Next we will learn about embedded macros and how they're different from VBA functions. We'll talk about the pros and cons of working with each. Then we will make a single field search button. This will be a button that searches a particular field, such as company name or phone number. Click the button, type in your criteria, and Access finds the first record matching your criteria. We'll design this form first using embedded macros, and then using VBA commands.

 

Next we will cover multiple field filters. Using some VBA code we can specify multiple parameters in a continuous form. Specify an AND/OR condition, click the Filter button, and Access will show you just those records.

 

Then we'll build something similar to the previous example, but instead of using filters will use SQL record source changes. Once again we'll see how to deal with blank values or NULL values in our search results.

 

Next we will learn how to change the sort order of our search results. Would you like ascending or descending sort? We'll change that with some toggle buttons. We'll also learn how to sort based on multiple fields.

 

We will take a look at how to build a search form that is designed for the novice user. If you have other people that are going to be using your database that aren't experts in Access, you want a way for them to quickly and easily search for information in the database. So we'll build a nice simple search form for them.

 

However, for you and other advanced users, you want to be able to enter additional search options. I'll show you how to make a button to resize your form show the advanced options menu. We'll learn how to resize a form using VBA code.

 

If you're like me, you probably have a small group of customers that you deal with on a regular basis. Next you'll learn how to create a recent customer list as part of your search form. Whenever you have a customer that you know you work with often, you can add him to a little mini list of recent customers. Just double-click on that customer's name his record opens up.

 

Next we will make a multi-table search form. If you're looking for information and you're not sure which table the data is in, you can type information to this form and it will search whichever tables you specify. For example you may wish to find all the people in your database from New York, whether they are employees, vendors, or customers. This form will search all three tables and present you with one single list. Double-click on any item to open the particular form that data is found on.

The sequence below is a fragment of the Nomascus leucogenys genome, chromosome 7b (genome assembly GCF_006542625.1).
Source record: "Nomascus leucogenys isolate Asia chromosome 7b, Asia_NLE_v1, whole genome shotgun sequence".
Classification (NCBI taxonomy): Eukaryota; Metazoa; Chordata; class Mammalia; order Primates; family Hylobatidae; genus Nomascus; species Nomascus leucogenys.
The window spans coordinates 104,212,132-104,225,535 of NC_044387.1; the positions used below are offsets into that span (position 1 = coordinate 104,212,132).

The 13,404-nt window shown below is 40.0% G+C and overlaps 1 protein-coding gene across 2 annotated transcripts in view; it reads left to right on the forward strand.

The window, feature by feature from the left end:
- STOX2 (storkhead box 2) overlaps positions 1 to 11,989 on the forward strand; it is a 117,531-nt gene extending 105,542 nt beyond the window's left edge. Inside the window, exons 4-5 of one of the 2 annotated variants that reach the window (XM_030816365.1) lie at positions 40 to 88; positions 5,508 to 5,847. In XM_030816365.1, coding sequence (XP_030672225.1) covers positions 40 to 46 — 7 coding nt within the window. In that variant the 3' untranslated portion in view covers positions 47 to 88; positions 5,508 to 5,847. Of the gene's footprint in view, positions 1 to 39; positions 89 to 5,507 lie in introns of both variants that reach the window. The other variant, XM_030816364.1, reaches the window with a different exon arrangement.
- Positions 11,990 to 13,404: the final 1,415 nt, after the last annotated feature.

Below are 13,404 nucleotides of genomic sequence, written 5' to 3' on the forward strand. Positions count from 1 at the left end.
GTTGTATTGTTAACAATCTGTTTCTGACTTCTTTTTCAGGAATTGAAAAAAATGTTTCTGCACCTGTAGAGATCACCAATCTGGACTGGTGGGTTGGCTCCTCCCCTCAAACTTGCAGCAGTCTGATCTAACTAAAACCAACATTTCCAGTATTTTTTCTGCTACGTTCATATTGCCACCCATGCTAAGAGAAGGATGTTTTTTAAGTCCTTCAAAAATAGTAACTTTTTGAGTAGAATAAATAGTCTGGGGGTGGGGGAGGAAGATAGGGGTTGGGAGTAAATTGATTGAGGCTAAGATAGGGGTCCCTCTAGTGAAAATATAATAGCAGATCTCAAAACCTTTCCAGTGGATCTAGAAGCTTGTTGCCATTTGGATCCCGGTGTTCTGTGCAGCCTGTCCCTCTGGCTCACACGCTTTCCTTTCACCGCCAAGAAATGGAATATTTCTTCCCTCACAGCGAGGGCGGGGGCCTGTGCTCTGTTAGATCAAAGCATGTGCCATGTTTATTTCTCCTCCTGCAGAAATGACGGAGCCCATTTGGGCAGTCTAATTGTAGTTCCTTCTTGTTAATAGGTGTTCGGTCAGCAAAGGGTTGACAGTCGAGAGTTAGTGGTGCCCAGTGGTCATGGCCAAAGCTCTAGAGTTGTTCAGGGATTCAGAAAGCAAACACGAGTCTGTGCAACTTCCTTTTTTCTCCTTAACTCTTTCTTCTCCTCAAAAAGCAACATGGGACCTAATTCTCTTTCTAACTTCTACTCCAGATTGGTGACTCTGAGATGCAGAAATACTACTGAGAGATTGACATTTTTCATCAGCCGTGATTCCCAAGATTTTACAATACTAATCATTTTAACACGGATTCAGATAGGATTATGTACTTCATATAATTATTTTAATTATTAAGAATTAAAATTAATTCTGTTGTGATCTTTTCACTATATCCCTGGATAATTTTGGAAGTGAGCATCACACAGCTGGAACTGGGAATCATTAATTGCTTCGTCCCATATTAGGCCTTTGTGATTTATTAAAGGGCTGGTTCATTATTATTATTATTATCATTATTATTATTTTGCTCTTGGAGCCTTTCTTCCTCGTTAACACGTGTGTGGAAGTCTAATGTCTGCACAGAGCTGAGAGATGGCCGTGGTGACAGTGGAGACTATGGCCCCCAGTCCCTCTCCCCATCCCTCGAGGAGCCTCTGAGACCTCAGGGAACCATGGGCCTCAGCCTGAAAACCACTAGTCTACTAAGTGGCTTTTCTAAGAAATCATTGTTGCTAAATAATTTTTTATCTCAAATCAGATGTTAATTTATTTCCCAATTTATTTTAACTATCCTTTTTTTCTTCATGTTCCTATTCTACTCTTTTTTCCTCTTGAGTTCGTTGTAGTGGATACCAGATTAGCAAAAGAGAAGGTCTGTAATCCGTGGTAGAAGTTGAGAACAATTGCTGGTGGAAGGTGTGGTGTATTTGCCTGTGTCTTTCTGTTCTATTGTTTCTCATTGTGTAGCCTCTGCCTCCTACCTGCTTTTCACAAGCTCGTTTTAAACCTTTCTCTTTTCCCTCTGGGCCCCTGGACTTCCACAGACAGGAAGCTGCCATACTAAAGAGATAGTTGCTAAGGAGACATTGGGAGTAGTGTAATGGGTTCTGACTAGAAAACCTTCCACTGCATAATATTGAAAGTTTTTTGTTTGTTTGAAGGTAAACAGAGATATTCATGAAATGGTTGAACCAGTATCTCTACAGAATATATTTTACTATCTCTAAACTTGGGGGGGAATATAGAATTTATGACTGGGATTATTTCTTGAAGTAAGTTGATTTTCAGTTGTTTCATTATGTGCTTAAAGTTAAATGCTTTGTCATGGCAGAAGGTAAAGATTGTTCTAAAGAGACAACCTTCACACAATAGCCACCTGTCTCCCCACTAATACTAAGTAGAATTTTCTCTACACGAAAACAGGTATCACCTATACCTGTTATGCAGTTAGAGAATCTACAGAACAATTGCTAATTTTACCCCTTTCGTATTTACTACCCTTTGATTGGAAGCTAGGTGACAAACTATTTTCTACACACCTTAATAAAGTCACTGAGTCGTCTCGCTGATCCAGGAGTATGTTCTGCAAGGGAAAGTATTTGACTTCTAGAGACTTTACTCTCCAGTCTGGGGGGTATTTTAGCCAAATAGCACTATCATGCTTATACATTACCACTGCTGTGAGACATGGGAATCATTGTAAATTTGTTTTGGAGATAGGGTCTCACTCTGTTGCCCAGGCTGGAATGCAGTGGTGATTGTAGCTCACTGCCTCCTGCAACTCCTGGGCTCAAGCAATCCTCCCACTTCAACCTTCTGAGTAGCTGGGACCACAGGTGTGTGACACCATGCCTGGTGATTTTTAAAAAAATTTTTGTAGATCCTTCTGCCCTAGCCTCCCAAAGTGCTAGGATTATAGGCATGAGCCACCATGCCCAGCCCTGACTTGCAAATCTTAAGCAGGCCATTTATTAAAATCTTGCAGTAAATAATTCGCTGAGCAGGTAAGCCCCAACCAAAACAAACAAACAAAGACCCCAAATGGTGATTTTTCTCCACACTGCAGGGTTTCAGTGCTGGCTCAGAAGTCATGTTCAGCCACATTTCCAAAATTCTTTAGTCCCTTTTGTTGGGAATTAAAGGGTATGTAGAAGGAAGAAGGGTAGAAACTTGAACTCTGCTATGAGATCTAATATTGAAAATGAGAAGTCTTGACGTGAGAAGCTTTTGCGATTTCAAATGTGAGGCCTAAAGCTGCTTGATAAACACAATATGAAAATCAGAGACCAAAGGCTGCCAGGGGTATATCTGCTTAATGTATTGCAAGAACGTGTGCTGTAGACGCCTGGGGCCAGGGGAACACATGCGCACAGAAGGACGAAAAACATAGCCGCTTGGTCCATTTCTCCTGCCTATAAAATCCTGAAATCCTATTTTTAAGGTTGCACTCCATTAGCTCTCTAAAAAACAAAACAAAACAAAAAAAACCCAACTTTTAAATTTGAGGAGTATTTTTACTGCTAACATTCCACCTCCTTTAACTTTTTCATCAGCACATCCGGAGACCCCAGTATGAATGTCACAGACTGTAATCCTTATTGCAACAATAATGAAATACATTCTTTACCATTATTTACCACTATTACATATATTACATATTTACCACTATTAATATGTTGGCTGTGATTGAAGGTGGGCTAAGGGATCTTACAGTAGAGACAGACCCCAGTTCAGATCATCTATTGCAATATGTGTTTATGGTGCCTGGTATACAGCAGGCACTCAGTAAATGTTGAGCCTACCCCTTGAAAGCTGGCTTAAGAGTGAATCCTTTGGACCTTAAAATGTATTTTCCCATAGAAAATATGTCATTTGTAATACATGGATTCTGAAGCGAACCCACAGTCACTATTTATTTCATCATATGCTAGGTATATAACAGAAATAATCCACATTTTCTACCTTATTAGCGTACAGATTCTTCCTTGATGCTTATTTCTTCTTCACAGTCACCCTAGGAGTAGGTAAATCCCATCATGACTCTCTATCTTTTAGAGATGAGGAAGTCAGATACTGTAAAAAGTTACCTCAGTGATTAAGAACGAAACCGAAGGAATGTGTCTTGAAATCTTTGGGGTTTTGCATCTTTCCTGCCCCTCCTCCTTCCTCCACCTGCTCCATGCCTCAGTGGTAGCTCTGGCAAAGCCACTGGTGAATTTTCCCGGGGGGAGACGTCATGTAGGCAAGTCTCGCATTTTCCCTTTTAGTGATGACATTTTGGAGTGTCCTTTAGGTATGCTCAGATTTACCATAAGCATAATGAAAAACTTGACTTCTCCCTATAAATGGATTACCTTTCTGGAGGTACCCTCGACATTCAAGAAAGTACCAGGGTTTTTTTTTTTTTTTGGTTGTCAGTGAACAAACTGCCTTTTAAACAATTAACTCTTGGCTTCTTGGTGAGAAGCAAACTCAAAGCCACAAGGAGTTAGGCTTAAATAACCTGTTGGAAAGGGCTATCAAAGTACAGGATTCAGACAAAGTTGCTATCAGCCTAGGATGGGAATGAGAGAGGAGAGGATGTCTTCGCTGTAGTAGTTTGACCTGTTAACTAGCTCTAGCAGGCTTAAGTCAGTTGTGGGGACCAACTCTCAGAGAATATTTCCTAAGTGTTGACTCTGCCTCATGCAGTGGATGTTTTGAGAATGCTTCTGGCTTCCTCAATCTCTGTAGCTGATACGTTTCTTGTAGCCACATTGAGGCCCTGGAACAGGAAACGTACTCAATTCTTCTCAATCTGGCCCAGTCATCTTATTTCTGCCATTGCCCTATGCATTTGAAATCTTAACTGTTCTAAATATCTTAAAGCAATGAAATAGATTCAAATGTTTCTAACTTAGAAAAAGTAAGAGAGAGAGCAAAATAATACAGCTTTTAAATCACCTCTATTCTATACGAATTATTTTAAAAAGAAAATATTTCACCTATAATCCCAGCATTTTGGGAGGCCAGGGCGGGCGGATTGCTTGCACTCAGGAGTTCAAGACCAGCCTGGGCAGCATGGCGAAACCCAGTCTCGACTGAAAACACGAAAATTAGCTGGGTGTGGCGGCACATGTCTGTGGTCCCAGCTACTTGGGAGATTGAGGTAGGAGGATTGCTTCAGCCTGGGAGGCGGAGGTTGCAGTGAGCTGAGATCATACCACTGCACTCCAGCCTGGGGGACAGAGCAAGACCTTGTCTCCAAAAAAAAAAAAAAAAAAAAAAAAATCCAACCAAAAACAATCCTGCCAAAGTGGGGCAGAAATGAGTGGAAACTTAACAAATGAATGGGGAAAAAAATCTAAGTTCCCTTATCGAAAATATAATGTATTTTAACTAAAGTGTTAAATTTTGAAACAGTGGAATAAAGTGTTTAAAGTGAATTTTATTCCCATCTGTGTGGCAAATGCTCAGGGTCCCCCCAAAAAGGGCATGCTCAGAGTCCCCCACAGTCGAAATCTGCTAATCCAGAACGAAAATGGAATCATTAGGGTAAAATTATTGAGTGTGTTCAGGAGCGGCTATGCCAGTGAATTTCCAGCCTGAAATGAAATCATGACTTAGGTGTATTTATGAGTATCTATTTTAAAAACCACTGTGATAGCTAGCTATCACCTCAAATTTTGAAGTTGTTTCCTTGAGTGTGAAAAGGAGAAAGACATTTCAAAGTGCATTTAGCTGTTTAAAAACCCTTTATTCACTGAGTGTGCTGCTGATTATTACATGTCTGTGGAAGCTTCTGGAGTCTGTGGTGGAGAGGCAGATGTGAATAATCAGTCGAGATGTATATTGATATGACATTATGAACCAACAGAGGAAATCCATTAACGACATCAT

We we'll then build a form for searching products in a product table. You will learn how to search by vendor or product name but more importantly between ranges of values. For example, you can find all products that were updated between two dates, or find all products that are between a range of unit costs. You might have a particular product and you want find out who the cheapest vendor is. You'll learn how to display summary information on your search results such as the count of items found, the maximum value, the minimum value, and so on.

 

Next we will build a form focusing and natural language searching. This is where Access tries to determine what you're looking for based on the phrasing of your search terms. For example, are you searching with multiple keywords, or are you looking for a phrase inside of quotes. The search form will actually write custom SQL code based on how you type in your search phrase. This search is performed in as many fields of as many tables that you like.

 

We will then customize the natural language search form and turn it into a search-as-you-type form. As you are typing in your search phrase, Access updates the results with each character you press. You'll find this is very similar to how Google gives you the instant search results.

 

Finally we will learn how to take the custom SQL that our forms are writing for us and use that to print a custom report.

 

Lesson Summary

Lesson 1: Review the sample database that you can download for this class and we'll see how to perform a simple find and replace operation.

Lesson 2: Learn how to apply simple filters and sorts to our tables and forms.


Lesson 3:
Begin building a customer search form by using a parameter query to prompt the user for bit of information and then display the search form with just that data.

Lesson 4: Learn about menus and buttons. Make a main menu that will open up when the database starts. We will make a button to browse customers, and another button to show customers by state, and then open a specific customer record.


Lesson 5:
Learn how to get a parameter from a form field instead of having to use pop-up prompts.

Lesson 6: Wildcard searches. We can search for records based on any part of a criteria.

Lesson 7: Learn how to work with blank or NULL values.


Lesson 8:
Use the combo box wizard to create two different combo boxes to search for records in our form. Search for company name or customer name.

Lesson 9: Learn about Embedded Macros, how they're different from Visual Basic code, and the pros and cons of each.

Lesson 10: Build a single field search button using a Macro.


Lesson 11: Build a single field search button using VBA code.